return( breadcrumbs );


	// I filter the hierarchical data based on the given parent and type.
	private filterData( parentID: number, type: string ) : TreeItemWithPath[] {

		var matches =
			( item ) => {

					( item.parentID === parentID ) &&
					( item.type === type )


		return( matches );


	// I translate the given collection of names into an item ID that references the
	// context item at the end of the name-based traversal. Returns null if no context
	// can be found at the end of the name-path.
	private getContextID( names: string[] ) : number | null {

		var parentID = 0;

		// In order to find the context, we have to start at the root of the hierarchy
		// and then find the item represented by each step in the name-based-path.
		for ( var name of names ) {

			var context =
				( item ) => {

						( item.parentID === parentID ) &&
						( item.type === "group" ) &&
						( === name )


			// If we found a context at this step, use the ID as the parent of the next
			// step in the name-path traversal.
			if ( context ) {

				parentID =;

			// If we COULD NOT FIND a context at this step, the traversal is invalid.
			// Break out of the current search.
			} else {

				return( null );



		return( parentID );


	// I render the current data against the given names-based traversal.
	private renderTree( names: string[] ) : void {

		// Locate the context within the data-tree that is represented by the given set
		// of traversal steps. This starts at the root and then reduces the collection of
		// names down to a given item in the data-tree (or null).
		var parentID = this.getContextID( names );

		// If the name-based traversal was invalid, redirect the user to the feature root.
		if ( parentID === null ) {

			this.router.navigate( [ this.featureRoot ] );


		// If the traversal worked, gather the items at current tree location.
		this.breadcrumbs = this.createBreadcrumbs( names );
		this.groups = this.filterData( parentID, "group" );
		this.items = this.filterData( parentID, "item" );



Again, the point here isn't to concentrate on my specific implementation details - the goal is really to see how we can map arbitrary URLs onto view state, allowing more of the application state to be pushed into the URL.

That said, when we run this Angular application and start to navigate down through the movie hierarchy, we can see that the view-state is updated to match the URL state:

Mapping wild card routes in Angular Router onto components and view-state traversal.

As you can see, as we navigate further down in the movie data-tree, the URL is updated to reflect the user's choices. The changes in the URL segments of our wild card (**) route are then captured and used to update the view-state.

Now, to be fair, this same exact demo could have been implemented without a wild card route. In fact, because our data is ID-driven, this whole demo could have been implemented with a single ":id" parameter. We could then have taken the "id" from the route, located the node within our data-tree, and then worked backwards to define the breadcrumbs.

But, again, that's not really the point. Data isn't always ID-driven. And, data isn't always uniquely addressable. In such cases, being able to map an arbitrarily-long URL onto a single view component in Angular is really exciting. And, the more state that we can move into the URL, the more portable / shareable every view in our application becomes.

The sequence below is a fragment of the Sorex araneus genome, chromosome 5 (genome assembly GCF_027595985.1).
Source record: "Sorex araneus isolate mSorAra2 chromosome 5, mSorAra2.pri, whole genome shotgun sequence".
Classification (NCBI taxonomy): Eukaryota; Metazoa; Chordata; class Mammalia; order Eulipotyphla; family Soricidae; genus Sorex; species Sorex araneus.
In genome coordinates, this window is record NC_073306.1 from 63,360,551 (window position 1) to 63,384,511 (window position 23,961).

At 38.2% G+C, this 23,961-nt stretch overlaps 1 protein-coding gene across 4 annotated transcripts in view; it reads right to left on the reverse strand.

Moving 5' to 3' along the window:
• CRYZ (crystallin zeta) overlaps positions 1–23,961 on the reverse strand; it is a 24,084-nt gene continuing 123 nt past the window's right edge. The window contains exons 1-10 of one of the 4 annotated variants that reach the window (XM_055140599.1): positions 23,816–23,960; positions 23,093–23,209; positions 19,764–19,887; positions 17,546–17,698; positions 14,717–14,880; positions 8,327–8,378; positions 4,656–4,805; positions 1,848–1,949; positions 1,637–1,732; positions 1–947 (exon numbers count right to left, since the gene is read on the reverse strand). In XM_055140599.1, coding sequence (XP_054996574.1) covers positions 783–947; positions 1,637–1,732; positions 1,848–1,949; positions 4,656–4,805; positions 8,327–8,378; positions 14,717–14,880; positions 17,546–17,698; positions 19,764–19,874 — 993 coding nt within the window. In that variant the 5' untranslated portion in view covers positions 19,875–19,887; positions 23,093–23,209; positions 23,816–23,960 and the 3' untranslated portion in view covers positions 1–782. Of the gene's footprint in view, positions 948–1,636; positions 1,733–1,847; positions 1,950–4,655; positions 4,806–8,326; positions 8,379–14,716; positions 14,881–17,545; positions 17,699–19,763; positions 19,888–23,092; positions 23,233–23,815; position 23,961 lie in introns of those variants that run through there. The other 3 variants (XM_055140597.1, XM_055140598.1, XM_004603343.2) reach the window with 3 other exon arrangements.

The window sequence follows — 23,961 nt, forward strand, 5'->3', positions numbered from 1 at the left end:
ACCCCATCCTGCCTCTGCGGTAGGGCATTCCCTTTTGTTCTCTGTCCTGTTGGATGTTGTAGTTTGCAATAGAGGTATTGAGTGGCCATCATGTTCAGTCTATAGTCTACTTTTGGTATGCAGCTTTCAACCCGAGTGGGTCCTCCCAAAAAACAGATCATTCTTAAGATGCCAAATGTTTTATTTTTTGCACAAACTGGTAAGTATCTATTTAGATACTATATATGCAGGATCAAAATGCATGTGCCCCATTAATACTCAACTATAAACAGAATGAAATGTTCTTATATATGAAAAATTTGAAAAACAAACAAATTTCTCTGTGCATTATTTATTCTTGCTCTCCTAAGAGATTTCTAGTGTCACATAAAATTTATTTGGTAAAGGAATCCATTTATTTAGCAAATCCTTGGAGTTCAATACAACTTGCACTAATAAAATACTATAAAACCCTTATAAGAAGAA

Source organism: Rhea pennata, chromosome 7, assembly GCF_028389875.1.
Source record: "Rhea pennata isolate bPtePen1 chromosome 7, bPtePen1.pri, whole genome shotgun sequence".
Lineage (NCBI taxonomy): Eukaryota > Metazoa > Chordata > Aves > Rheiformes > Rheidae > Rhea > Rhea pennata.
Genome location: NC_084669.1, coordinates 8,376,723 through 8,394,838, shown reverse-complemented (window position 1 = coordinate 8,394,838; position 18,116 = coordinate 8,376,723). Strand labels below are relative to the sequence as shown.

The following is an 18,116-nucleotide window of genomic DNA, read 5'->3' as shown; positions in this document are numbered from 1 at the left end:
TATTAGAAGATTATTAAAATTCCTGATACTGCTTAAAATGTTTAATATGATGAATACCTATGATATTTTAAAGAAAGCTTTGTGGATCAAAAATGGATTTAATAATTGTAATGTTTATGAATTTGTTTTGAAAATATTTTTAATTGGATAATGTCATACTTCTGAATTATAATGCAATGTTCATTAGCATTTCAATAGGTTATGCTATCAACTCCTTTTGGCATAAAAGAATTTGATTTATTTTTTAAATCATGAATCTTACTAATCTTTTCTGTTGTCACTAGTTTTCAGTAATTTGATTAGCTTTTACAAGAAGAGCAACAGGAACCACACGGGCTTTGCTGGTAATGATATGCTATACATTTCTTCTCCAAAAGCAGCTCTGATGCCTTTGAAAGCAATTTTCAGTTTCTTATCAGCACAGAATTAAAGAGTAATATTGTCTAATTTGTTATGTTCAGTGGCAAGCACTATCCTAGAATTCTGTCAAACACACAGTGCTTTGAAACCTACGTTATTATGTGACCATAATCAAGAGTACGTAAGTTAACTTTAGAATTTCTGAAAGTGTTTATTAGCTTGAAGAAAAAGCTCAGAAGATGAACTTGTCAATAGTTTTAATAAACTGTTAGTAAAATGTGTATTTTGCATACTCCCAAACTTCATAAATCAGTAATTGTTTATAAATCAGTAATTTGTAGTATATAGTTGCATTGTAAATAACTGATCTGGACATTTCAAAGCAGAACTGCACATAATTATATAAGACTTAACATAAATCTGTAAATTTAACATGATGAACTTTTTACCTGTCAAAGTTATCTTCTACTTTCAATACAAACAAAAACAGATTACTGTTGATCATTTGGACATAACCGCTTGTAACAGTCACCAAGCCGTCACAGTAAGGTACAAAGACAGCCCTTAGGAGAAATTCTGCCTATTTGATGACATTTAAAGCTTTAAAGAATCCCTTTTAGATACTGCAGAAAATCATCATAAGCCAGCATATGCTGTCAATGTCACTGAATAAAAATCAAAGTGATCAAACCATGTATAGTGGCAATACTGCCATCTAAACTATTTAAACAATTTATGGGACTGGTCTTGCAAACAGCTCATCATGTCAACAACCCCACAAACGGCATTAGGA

NOTE: The more state we move into the URL, the more likely the browser's "Back Button" is to work as the user expects it to work. Every time the user hits the back button and is taken to an unexpected View, it is a failure of the application to empathize with the needs of the user.

For completeness, and since it's fun to think about "fluent APIs", here's my code for the TreeBuilder that I am using to define my hierarchy of movies:

export interface TreeItem {
	id: number;
	parentID: number;
	type: "group" | "item";
	name: string;

// I faciliate the building of a hierarchical tree of data.
export class TreeBuilder {

	private data: TreeItem[];
	private id: number;
	private idPath: number[];

	// I initialize the tree-builder.
	constructor() { = []; = 0;
		this.idPath = [];


	// ---
	// ---

	// I return the current data.
	public getData() : TreeItem[] {

		return( );


	// I create another group and set it as the current context.
	public group( name: string ) : TreeBuilder {{
			parentID: ( this.idPath[ this.idPath.length - 1 ] || 0 ),
			type: "group",
			name: name

		this.idPath.push( );

		return( this );


	// I create an item in the current context.
	public item( name: string ) : TreeBuilder {{
			parentID: ( this.idPath[ this.idPath.length - 1 ] || 0 ),
			type: "item",
			name: name

		return( this );


	// I move up into the parent group context.
	public up() : TreeBuilder {


		return( this );



Anyway, I hope this inspired people to love the Angular router a little more.

Want to use code from this post? Check out the license.

Reader Comments



Awesome - I'm happy you found this helpful. It's definitely something I am intending to retrofit into a few places in our production app.

I believe in love. I believe in compassion. I believe in human rights. I believe that we can afford to give more of these gifts to the world around us because it costs us nothing to be decent and kind and understanding. And, I want you to know that when you land on this site, you are accepted for who you are, no matter how you identify, what truths you live, or whatever kind of goofy shit makes you feel alive! Rock on with your bad self!
Ben Nadel